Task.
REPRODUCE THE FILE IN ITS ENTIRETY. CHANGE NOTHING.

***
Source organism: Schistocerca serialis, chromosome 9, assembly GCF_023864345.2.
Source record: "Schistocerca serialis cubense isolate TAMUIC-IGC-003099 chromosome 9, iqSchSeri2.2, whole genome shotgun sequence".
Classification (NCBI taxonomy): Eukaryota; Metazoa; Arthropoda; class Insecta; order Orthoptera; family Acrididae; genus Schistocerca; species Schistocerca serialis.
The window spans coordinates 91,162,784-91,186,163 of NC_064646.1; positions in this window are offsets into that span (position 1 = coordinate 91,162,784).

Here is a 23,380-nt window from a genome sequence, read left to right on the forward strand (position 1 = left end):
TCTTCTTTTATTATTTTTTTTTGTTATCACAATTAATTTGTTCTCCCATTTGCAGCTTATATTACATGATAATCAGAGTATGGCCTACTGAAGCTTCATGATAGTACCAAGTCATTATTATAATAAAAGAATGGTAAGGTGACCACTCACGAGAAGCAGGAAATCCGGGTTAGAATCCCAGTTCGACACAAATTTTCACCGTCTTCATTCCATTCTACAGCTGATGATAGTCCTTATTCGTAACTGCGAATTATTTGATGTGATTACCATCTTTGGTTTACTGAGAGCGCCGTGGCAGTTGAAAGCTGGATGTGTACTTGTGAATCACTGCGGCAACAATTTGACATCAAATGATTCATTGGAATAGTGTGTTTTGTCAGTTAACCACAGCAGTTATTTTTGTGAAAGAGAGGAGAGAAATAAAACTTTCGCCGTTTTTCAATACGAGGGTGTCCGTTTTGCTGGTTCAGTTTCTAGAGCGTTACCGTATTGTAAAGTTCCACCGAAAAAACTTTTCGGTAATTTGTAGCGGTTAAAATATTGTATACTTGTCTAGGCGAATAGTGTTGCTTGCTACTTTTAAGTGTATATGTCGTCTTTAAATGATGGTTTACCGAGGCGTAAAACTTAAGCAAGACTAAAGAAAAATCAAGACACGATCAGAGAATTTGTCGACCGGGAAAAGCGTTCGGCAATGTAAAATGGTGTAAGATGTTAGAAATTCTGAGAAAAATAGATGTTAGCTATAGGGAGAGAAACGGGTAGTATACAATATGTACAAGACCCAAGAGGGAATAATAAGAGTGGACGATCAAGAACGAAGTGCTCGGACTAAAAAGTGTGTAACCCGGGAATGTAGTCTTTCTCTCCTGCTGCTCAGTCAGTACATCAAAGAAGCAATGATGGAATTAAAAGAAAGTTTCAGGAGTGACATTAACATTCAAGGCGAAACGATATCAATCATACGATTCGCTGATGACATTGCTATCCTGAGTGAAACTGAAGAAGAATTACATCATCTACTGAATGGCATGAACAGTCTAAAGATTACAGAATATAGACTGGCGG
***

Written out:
Source organism: Schistocerca serialis, chromosome 9, assembly GCF_023864345.2.
Source record: "Schistocerca serialis cubense isolate TAMUIC-IGC-003099 chromosome 9, iqSchSeri2.2, whole genome shotgun sequence".
Classification (NCBI taxonomy): Eukaryota; Metazoa; Arthropoda; class Insecta; order Orthoptera; family Acrididae; genus Schistocerca; species Schistocerca serialis.
The window spans coordinates 91,162,784-91,186,163 of NC_064646.1; positions in this window are offsets into that span (position 1 = coordinate 91,162,784).

Here is a 23,380-nt window from a genome sequence, read left to right on the forward strand (position 1 = left end):
TCTTCTTTTATTATTTTTTTTTGTTATCACAATTAATTTGTTCTCCCATTTGCAGCTTATATTACATGATAATCAGAGTATGGCCTACTGAAGCTTCATGATAGTACCAAGTCATTATTATAATAAAAGAATGGTAAGGTGACCACTCACGAGAAGCAGGAAATCCGGGTTAGAATCCCAGTTCGACACAAATTTTCACCGTCTTCATTCCATTCTACAGCTGATGATAGTCCTTATTCGTAACTGCGAATTATTTGATGTGATTACCATCTTTGGTTTACTGAGAGCGCCGTGGCAGTTGAAAGCTGGATGTGTACTTGTGAATCACTGCGGCAACAATTTGACATCAAATGATTCATTGGAATAGTGTGTTTTGTCAGTTAACCACAGCAGTTATTTTTGTGAAAGAGAGGAGAGAAATAAAACTTTCGCCGTTTTTCAATACGAGGGTGTCCGTTTTGCTGGTTCAGTTTCTAGAGCGTTACCGTATTGTAAAGTTCCACCGAAAAAACTTTTCGGTAATTTGTAGCGGTTAAAATATTGTATACTTGTCTAGGCGAATAGTGTTGCTTGCTACTTTTAAGTGTATATGTCGTCTTTAAATGATGGTTTACCGAGGCGTAAAACTTAAGCAAGACTAAAGAAAAATCAAGACACGATCAGAGAATTTGTCGACCGGGAAAAGCGTTCGGCAATGTAAAATGGTGTAAGATGTTAGAAATTCTGAGAAAAATAGATGTTAGCTATAGGGAGAGAAACGGGTAGTATACAATATGTACAAGACCCAAGAGGGAATAATAAGAGTGGACGATCAAGAACGAAGTGCTCGGACTAAAAAGTGTGTAACCCGGGAATGTAGTCTTTCTCTCCTGCTGCTCAGTCAGTACATCAAAGAAGCAATGATGGAATTAAAAGAAAGTTTCAGGAGTGACATTAACATTCAAGGCGAAACGATATCAATCATACGATTCGCTGATGACATTGCTATCCTGAGTGAAACTGAAGAAGAATTACATCATCTACTGAATGGCATGAACAGTCTAAAGATTACAGAATATAGACTGGCGG